Audio Available!

Audio Available!
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Saturday, April 26, 2014

2nd Sunday of Easter - Divine Mercy - Saints: the goal of the Church

This weekend the entire Catholic Church rejoices as Pope Francis declares two of his recent predecessors to be saints: Angelo Roncalli, who as Pope took the name of John XXIII and shocked the world by declaring the Second Vatican Council, a sign that his hope for the church and for the world was not shattered despite the dark and scary times he lived through in WWII and even of his papacy (most notably the Cold War and nuclear threats); and Karol Wojtyla, who over so many years as Pope John Paul II did many great things, perhaps the greatest being his travels around the world (enough to go to the moon three times) because they created such a strong unity in the church. These men are saints, they weren't perfect. But with God's help they were strengthened to overcome their weaknesses. This is what the Church is meant to be about: making its people to be saints, to overcome the disease of selfishness and concupiscence.

Every year during the Easter Season we hear from Acts of the Apostles, because the life of the early church is meant to be a model for us: this is what we are supposed to be! And today, Acts summarizes for us of the early church understood themselves and lived their baptism. While this whole passage is something we should reflect on, I want to focus especially on the first verse: They devoted themselves to the teaching of the apostles and to the communal life, to the breaking of bread and to the prayers. I would argue that these four things signify the fullness of the Christian life. The meaning of life is hidden within these four things: it is only within them, lived to the full, that we truly alive in divine life that God wants to give us! If someone, although nominally Catholic, is not participating in one of these areas, they are not truly living the Catholic faith. For example, if someone were to say “I am Catholic, I go to Church, but I don't listen to the pope,” then they are missing something: The teaching of the apostles.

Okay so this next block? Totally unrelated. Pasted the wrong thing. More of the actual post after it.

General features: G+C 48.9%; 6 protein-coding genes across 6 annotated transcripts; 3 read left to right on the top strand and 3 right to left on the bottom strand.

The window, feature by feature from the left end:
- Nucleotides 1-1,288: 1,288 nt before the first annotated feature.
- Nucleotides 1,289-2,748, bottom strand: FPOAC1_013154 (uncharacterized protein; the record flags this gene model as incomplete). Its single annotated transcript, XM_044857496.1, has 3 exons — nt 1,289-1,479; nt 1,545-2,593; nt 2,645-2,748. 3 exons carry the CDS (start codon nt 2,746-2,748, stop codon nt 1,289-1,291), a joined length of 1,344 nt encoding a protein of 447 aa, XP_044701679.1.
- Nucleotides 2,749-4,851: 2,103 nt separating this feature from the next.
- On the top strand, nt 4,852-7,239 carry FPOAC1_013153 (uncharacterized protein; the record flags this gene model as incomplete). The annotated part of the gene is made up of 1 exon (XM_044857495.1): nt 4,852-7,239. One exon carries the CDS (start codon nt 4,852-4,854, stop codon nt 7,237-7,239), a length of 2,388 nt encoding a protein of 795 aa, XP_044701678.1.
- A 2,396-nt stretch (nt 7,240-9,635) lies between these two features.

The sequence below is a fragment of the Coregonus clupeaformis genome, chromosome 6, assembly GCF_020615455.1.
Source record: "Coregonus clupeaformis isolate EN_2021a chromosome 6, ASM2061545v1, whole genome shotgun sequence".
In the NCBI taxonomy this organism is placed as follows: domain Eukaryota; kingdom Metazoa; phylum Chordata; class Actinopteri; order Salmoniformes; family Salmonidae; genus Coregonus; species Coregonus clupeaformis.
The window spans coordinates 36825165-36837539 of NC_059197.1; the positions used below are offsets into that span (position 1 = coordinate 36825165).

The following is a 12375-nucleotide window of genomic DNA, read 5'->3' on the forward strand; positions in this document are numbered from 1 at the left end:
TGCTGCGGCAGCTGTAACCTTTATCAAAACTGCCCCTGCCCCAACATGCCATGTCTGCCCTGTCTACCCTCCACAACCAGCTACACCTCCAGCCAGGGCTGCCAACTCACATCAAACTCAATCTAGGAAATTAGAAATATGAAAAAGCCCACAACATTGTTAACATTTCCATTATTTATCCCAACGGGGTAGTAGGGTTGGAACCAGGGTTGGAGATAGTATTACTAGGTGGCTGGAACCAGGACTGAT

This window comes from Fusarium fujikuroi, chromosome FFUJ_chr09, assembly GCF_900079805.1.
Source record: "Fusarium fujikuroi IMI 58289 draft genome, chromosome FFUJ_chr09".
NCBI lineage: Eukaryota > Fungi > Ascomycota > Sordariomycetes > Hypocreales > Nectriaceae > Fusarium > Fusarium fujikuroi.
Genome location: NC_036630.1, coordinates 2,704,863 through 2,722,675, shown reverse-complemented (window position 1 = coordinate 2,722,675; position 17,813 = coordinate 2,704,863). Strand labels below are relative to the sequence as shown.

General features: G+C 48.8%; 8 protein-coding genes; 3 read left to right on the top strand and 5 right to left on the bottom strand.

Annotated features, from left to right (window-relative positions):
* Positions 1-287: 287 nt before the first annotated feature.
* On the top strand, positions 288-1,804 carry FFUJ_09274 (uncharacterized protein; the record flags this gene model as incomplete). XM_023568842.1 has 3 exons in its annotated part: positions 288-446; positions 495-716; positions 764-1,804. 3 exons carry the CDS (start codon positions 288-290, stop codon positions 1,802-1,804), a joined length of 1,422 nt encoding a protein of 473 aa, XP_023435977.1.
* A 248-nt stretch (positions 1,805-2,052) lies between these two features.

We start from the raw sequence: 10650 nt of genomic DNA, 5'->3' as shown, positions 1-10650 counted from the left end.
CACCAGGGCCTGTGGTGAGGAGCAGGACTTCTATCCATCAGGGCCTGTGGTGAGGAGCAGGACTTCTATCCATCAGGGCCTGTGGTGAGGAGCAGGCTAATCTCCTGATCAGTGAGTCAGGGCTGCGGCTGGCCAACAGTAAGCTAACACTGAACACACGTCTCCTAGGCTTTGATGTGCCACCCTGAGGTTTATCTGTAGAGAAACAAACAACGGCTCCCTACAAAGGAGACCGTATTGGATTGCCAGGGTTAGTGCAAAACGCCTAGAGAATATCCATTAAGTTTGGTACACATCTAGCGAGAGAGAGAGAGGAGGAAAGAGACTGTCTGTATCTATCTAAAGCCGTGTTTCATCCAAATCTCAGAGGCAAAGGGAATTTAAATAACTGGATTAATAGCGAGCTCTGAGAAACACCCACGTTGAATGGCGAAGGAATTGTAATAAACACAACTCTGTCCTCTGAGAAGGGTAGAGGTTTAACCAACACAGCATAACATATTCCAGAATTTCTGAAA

And if they said “I am Catholic, I do everything the pope says, but I don't go to Church that often,” or “I don't really go to Confession” then they don't understand The breaking of the bread, code language for the Eucharist, and for today I roll in all the other sacraments, too!


What if you did those things but tried to just live in your own little world, never getting involved at all in the parish or the diocesan initiatives? You are missing The communal life. You can't be a Catholic and a loner, a solo-spiritualist.

And even if you did all those things but had no prayer life whatsoever outside of Sunday Mass? Then you aren't truly what Catholics are supposed to be, for the early church was devoted to The prayers. Spiritual development and personal prayer, drawn from the relationship we find in the Our Father, is essential to Catholic life. God wants this of you.

(1st Communion Mass) My dear children, today you most perfectly participate in the Holy Mass: through your reception of the Holy Eucharist. This mystery is now a part of your life, but that does not mean it is something that you fully understand. None of us ever completely understand it in this life!



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